Such circumstances should not result in poor governance in relation to salaries and related payments but it does require some intestinal fortitude on the part of those setting the payments to look at competitor country arrangements when the domestic currency has moved dramatically upwards. This is more likely to occur in a sector such as mining where, as price takers in most circumstances, the sector needs to compete globally.

    Of course the self interest of those setting such arrangements domestically might also be relevant.

    More generally, while company remuneration programmes usually see CEO/MD salaries set in such a way that they put a cap on the salaries of others in an organisation, the same is not true for total remuneration where individual roles can attract bonus / performance payments and / or commissions which result in payments well in excess of the CEO’s total remuneration. Also a senior office based in Tokyo or New York may well receive compensation well in excess of the CEO to cater for non domestic living arrangements.

    The latter situation aside, remuneration payments can be blurred by the engagement of “contracted” entities which are essentially single person “companies” performing key roles. The ATO has taken a cudgel to some of these arrangements but in a range of entities there can be a significant distortion in the overall remuneration arrangements which are not always “transparent” when analysing corporate remuneration structures and payments.

    It is not clear to the uninitiated whether such circumstances also exist in our learning institutions.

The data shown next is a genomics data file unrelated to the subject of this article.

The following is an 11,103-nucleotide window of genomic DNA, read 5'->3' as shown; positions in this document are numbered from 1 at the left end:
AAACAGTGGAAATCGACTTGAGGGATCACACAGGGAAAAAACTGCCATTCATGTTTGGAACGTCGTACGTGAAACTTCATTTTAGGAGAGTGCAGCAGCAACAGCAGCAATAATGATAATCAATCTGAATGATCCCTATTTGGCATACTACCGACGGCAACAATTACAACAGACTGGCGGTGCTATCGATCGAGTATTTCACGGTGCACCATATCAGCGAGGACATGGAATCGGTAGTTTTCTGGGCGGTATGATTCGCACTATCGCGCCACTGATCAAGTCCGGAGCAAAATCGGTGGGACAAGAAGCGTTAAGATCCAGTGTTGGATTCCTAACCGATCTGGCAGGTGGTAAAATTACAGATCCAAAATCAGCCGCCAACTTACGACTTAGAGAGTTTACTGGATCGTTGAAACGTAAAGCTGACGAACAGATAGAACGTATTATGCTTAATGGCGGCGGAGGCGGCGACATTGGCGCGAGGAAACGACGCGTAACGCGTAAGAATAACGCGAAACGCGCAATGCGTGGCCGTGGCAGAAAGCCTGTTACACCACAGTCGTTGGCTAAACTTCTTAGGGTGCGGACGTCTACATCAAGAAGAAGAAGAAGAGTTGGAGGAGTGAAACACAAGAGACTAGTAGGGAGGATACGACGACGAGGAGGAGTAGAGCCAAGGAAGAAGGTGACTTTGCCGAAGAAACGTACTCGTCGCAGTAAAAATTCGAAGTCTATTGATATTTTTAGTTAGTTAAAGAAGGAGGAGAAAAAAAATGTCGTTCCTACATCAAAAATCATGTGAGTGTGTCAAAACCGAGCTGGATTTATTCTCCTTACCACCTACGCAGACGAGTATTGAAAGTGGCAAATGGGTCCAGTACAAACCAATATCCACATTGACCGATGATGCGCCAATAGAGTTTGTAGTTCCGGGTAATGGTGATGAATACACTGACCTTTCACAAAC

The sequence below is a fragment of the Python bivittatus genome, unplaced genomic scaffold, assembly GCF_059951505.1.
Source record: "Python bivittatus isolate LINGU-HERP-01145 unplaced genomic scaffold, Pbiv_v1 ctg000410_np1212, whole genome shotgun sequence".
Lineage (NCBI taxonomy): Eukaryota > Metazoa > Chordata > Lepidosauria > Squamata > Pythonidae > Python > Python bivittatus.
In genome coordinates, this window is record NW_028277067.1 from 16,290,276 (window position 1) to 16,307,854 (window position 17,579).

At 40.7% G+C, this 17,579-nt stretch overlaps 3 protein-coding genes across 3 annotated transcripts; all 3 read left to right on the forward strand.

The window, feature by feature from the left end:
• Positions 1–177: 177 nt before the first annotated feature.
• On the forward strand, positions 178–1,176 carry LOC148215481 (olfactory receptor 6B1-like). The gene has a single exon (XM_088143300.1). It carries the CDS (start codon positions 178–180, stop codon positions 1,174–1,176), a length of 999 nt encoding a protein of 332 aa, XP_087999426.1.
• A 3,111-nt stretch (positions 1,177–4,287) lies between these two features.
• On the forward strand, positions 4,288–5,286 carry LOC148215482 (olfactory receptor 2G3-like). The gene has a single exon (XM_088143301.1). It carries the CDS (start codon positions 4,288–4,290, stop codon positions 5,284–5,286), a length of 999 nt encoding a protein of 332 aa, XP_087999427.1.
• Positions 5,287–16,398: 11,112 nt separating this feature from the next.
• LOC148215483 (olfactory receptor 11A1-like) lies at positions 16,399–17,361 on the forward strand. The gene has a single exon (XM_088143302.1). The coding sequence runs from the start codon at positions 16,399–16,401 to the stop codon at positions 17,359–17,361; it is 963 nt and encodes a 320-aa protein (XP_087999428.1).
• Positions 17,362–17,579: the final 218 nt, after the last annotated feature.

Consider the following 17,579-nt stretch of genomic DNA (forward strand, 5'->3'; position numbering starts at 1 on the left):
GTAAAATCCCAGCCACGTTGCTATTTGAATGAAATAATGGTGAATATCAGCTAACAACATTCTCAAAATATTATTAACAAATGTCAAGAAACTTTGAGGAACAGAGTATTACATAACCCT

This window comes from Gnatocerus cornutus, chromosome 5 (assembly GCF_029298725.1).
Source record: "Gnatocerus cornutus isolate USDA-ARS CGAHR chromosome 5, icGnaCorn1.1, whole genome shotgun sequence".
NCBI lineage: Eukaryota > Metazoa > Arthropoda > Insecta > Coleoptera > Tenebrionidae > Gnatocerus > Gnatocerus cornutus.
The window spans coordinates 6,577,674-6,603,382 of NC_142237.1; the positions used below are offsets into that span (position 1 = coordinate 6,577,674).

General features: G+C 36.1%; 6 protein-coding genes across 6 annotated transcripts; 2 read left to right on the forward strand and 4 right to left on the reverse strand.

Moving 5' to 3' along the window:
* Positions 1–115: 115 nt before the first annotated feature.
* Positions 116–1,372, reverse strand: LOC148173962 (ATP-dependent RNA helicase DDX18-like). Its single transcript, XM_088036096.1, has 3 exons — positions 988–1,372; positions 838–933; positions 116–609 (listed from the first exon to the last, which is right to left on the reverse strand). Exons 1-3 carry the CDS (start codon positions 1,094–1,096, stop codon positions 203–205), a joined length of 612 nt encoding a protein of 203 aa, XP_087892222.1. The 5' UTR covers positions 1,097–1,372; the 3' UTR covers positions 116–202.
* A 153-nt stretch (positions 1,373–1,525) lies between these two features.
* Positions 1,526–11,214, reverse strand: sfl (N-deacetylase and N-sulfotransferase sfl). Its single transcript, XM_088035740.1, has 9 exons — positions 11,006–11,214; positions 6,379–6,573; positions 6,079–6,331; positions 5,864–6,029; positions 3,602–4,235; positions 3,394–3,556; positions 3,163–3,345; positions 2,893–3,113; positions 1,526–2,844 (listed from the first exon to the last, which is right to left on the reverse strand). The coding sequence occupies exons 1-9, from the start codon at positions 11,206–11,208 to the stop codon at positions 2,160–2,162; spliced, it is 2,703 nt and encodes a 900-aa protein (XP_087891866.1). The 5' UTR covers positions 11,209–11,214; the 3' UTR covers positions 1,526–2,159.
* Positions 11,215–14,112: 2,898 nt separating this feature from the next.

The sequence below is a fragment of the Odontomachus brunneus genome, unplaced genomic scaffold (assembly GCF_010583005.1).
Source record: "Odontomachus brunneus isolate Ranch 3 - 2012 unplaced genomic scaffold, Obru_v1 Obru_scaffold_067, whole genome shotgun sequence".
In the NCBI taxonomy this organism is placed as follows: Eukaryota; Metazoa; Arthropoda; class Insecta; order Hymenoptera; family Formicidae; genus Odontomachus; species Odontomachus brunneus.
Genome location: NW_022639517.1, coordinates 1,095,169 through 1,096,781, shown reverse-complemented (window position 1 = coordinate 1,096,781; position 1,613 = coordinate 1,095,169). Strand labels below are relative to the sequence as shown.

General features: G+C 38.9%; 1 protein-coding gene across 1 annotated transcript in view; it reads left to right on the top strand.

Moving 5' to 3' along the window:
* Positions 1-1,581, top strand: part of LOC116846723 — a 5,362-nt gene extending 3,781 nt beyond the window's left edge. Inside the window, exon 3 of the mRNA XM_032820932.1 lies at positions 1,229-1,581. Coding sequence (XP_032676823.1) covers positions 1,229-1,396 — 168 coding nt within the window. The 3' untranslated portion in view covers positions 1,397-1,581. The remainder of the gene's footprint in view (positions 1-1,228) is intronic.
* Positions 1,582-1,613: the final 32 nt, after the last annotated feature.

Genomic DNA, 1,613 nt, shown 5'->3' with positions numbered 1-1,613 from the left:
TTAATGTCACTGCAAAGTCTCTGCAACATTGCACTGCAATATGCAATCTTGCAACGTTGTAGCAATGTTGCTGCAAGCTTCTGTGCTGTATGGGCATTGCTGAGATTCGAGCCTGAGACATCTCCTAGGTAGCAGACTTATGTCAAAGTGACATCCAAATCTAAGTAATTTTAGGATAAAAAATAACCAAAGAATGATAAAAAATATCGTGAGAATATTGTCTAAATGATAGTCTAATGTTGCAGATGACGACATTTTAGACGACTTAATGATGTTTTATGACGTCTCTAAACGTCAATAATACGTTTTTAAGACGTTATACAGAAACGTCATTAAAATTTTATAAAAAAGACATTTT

4. The problem is not only due to the Australian dollar. Australian uni VCs are paid 50% more than their US equivalents. The dollar has appreciated about 30% in the past four years. If you go back to, say 2007, Australian uni VCs were paid more than US and UK presidents even then. Nor does comparing Aussie VCs to CEOs work since, as many empirical studies have shown, CEOs are badly over compensated as well.

    To me, this is a classic case of weak corporate governance arrangements being exploited by encumbents. These positions are effectively publically funded, and require oversight from a stronger body than a University Senate.

    The mere fact that performance bonuses are approaching 50% is suspicious. I am not against the idea of incentives, but thier scale adn strucure must be realistic. There is no evidence that paying incentives of more than around 20-25% of salary generates better performance. It more often becomes a perverse incentive to falsely report performance in order to obtain the bonus.

  5. “To me, this is a classic case of weak corporate governance arrangements being exploited by encumbents. These positions are effectively publically funded, and require oversight from a stronger body than a University Senate.”

    Exactly my thoughts. A textbook example.